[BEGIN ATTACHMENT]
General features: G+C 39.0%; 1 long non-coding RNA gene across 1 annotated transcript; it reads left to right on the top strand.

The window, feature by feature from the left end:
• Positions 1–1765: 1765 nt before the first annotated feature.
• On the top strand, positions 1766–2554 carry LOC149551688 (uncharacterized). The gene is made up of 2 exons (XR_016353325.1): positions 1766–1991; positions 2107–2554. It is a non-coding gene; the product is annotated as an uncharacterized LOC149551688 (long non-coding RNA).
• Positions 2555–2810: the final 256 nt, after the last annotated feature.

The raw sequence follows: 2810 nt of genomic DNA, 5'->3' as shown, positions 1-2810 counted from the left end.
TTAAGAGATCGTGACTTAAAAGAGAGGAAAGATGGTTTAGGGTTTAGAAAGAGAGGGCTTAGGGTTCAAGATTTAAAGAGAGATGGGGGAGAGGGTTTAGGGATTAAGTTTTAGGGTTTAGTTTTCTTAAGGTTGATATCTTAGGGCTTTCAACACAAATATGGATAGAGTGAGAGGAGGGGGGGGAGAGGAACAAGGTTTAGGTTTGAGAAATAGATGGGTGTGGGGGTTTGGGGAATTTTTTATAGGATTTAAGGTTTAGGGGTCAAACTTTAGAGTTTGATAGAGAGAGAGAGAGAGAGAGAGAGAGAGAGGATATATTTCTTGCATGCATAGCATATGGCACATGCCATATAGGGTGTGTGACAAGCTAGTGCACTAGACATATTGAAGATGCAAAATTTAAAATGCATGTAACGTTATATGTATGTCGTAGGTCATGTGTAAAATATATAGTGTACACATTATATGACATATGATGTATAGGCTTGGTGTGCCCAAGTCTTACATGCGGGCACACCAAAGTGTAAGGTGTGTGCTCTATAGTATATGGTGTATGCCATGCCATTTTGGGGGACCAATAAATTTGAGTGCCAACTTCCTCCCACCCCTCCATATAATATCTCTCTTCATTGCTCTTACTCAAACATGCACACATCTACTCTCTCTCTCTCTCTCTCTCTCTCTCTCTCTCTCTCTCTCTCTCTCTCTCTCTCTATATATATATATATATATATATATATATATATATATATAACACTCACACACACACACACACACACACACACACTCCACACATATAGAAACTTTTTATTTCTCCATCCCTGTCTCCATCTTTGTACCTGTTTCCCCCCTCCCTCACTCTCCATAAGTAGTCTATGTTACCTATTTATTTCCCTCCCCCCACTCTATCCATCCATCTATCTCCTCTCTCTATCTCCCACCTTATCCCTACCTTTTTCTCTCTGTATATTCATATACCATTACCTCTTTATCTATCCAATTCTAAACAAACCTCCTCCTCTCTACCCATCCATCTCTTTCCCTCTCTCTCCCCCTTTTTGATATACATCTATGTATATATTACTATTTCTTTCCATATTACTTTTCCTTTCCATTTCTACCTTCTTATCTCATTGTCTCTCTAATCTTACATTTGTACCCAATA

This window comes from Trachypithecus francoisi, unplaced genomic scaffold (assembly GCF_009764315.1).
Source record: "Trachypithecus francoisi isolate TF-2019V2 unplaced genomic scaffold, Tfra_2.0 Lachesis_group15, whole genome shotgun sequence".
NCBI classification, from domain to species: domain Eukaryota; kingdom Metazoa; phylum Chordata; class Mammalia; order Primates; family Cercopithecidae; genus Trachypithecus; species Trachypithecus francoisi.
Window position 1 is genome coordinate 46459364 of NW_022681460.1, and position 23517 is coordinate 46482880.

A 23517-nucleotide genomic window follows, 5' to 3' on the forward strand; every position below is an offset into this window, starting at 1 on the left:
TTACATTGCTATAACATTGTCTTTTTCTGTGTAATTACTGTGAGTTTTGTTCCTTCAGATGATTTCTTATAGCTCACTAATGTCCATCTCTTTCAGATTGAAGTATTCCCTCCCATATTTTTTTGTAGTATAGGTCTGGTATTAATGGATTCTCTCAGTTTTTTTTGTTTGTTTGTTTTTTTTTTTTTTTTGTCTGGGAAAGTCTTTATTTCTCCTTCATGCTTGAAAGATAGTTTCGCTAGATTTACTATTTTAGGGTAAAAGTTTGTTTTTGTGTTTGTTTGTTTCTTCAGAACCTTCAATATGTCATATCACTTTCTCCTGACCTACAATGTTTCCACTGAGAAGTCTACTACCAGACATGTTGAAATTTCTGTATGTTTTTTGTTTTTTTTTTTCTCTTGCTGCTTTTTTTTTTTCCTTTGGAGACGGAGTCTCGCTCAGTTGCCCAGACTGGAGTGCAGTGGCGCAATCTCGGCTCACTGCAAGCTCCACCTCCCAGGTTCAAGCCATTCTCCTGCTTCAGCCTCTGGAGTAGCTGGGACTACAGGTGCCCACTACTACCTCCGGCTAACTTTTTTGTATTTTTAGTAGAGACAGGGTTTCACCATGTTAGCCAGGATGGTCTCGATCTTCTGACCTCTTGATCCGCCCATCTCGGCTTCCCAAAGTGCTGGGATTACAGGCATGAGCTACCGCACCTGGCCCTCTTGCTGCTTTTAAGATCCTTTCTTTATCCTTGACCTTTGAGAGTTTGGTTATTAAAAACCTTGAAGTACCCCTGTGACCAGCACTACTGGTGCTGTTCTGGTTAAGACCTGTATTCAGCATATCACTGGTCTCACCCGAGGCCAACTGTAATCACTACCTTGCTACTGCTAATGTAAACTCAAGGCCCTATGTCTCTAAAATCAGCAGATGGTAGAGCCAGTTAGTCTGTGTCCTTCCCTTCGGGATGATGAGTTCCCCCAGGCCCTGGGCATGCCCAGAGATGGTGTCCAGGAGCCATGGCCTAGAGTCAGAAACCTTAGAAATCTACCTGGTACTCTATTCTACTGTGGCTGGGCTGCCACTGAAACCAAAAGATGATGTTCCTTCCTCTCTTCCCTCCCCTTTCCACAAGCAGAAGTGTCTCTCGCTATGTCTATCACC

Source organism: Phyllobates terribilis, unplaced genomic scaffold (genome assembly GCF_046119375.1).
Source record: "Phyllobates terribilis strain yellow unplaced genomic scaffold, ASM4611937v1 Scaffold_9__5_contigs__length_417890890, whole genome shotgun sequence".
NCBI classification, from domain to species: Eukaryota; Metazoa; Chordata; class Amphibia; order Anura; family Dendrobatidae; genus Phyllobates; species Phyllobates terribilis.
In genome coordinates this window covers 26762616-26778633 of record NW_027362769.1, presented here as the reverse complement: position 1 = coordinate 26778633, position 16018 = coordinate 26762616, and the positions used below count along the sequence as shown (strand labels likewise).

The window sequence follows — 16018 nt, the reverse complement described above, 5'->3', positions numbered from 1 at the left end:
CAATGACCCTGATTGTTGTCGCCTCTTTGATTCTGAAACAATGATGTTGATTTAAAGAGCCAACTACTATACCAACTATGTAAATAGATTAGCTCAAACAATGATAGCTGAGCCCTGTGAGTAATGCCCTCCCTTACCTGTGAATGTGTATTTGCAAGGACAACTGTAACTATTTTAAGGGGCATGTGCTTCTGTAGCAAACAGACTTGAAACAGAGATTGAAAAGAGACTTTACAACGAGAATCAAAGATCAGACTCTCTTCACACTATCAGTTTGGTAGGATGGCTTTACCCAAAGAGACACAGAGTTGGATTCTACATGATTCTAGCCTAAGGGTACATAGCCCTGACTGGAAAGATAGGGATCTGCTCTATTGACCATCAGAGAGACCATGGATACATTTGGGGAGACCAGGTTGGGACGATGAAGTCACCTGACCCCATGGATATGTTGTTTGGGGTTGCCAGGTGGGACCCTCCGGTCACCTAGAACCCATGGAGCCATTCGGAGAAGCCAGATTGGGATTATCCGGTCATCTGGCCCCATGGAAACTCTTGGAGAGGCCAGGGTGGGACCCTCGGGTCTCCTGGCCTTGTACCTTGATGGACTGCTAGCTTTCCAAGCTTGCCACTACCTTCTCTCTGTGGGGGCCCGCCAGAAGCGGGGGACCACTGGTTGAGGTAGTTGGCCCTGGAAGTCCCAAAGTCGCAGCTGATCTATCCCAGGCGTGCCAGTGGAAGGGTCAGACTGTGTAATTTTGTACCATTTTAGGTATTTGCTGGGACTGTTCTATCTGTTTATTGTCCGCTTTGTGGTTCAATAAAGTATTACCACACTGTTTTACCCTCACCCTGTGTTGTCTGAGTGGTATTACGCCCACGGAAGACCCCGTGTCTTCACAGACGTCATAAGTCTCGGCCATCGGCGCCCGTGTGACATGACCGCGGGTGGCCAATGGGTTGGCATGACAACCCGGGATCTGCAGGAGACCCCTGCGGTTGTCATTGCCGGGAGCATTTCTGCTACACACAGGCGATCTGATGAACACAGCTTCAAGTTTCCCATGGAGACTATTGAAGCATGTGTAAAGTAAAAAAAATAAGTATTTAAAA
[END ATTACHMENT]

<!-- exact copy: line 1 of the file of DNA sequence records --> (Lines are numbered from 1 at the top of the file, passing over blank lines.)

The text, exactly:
General features: G+C 39.0%; 1 long non-coding RNA gene across 1 annotated transcript; it reads left to right on the top strand.